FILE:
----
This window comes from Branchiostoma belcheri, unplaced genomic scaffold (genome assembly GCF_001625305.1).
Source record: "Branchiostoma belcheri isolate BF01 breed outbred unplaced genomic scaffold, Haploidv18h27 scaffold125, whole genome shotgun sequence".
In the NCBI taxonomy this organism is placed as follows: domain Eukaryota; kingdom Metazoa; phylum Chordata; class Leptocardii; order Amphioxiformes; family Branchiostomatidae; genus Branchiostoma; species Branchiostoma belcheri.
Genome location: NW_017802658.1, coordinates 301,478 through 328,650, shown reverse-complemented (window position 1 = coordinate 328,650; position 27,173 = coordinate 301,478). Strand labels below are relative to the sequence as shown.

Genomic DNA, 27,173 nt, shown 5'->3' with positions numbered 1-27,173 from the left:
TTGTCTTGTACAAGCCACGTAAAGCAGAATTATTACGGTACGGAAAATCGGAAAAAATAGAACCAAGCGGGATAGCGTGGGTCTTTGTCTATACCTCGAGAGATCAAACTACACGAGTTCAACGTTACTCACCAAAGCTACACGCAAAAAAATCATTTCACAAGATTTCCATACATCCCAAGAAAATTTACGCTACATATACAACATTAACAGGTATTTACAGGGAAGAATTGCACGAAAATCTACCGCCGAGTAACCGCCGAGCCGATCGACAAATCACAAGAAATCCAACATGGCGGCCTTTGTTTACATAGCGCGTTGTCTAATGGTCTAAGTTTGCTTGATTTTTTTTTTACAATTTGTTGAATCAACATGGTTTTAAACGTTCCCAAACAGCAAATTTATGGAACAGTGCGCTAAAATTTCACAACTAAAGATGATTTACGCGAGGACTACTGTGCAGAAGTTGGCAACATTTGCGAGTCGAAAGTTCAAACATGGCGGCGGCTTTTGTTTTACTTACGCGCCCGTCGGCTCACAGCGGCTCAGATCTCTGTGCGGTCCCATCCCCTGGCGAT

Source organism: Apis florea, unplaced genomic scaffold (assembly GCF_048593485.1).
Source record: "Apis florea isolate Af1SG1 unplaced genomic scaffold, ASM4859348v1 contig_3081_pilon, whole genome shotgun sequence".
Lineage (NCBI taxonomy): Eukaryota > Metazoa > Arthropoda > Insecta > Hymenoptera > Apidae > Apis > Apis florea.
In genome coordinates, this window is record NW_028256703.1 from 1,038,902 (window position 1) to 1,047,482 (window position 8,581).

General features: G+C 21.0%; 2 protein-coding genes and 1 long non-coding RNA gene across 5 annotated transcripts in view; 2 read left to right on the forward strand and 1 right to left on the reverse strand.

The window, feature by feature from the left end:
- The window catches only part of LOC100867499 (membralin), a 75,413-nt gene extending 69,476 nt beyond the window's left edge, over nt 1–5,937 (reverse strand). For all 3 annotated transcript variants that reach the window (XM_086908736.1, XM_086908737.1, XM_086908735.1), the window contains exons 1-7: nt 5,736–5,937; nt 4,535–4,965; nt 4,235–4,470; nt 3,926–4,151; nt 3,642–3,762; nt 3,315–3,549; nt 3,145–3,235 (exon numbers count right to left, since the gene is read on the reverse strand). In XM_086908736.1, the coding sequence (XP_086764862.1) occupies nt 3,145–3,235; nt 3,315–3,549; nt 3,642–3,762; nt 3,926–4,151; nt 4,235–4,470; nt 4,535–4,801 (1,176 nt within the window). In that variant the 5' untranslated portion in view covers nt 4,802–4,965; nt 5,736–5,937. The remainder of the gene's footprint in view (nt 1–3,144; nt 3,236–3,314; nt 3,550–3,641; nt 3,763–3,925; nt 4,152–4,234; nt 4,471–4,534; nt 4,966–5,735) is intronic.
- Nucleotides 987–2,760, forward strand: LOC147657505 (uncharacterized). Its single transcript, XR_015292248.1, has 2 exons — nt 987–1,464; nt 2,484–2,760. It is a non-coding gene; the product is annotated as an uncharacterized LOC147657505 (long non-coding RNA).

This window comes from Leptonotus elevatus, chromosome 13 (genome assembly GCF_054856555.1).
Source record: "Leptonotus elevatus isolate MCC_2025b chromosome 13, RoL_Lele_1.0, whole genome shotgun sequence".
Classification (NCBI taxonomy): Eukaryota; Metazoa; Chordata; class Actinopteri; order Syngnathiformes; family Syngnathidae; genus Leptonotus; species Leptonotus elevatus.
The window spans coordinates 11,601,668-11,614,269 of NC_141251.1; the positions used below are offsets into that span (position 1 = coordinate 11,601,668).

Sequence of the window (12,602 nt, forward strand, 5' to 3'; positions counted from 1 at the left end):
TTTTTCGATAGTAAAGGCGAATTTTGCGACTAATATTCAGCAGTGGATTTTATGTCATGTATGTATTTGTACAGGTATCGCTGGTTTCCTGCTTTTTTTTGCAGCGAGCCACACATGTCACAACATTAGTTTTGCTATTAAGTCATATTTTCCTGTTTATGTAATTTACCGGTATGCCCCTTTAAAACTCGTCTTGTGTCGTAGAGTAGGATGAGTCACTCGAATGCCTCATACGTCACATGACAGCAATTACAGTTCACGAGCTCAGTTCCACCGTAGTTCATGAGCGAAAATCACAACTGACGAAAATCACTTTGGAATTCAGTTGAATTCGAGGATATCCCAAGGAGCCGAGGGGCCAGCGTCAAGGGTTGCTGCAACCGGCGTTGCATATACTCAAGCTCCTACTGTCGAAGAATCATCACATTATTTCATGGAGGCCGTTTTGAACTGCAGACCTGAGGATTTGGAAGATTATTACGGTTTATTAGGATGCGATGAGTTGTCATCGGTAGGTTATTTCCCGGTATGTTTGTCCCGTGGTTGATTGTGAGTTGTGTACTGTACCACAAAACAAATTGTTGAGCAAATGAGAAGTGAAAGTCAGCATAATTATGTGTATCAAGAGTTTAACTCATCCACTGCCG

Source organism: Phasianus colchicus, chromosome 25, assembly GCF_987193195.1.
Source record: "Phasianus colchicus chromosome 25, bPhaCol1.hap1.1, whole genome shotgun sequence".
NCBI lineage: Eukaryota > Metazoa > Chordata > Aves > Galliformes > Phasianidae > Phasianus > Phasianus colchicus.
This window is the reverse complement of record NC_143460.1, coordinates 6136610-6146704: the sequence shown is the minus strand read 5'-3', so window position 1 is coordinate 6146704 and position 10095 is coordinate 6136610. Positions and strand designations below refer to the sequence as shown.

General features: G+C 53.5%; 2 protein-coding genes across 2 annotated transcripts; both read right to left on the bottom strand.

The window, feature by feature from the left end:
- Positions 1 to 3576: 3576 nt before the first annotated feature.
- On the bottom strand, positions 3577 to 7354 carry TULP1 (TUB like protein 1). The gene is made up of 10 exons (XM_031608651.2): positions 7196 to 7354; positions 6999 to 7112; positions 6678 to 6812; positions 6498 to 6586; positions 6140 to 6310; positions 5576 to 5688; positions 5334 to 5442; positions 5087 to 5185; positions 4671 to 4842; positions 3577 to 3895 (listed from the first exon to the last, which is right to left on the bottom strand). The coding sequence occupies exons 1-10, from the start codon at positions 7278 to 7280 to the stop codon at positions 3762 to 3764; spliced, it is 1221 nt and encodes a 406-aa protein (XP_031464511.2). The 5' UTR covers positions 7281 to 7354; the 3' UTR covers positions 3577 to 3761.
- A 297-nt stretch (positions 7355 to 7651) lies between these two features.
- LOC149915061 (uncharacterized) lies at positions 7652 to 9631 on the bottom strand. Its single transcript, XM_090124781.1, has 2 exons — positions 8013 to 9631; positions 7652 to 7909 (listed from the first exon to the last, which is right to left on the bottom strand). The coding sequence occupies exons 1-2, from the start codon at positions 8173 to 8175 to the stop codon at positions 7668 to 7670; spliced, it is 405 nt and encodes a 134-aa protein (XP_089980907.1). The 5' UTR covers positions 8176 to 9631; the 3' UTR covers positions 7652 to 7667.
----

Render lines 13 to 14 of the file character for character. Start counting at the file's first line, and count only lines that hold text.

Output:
- The window catches only part of LOC100867499 (membralin), a 75,413-nt gene extending 69,476 nt beyond the window's left edge, over nt 1–5,937 (reverse strand). For all 3 annotated transcript variants that reach the window (XM_086908736.1, XM_086908737.1, XM_086908735.1), the window contains exons 1-7: nt 5,736–5,937; nt 4,535–4,965; nt 4,235–4,470; nt 3,926–4,151; nt 3,642–3,762; nt 3,315–3,549; nt 3,145–3,235 (exon numbers count right to left, since the gene is read on the reverse strand). In XM_086908736.1, the coding sequence (XP_086764862.1) occupies nt 3,145–3,235; nt 3,315–3,549; nt 3,642–3,762; nt 3,926–4,151; nt 4,235–4,470; nt 4,535–4,801 (1,176 nt within the window). In that variant the 5' untranslated portion in view covers nt 4,802–4,965; nt 5,736–5,937. The remainder of the gene's footprint in view (nt 1–3,144; nt 3,236–3,314; nt 3,550–3,641; nt 3,763–3,925; nt 4,152–4,234; nt 4,471–4,534; nt 4,966–5,735) is intronic.
- Nucleotides 987–2,760, forward strand: LOC147657505 (uncharacterized). Its single transcript, XR_015292248.1, has 2 exons — nt 987–1,464; nt 2,484–2,760. It is a non-coding gene; the product is annotated as an uncharacterized LOC147657505 (long non-coding RNA).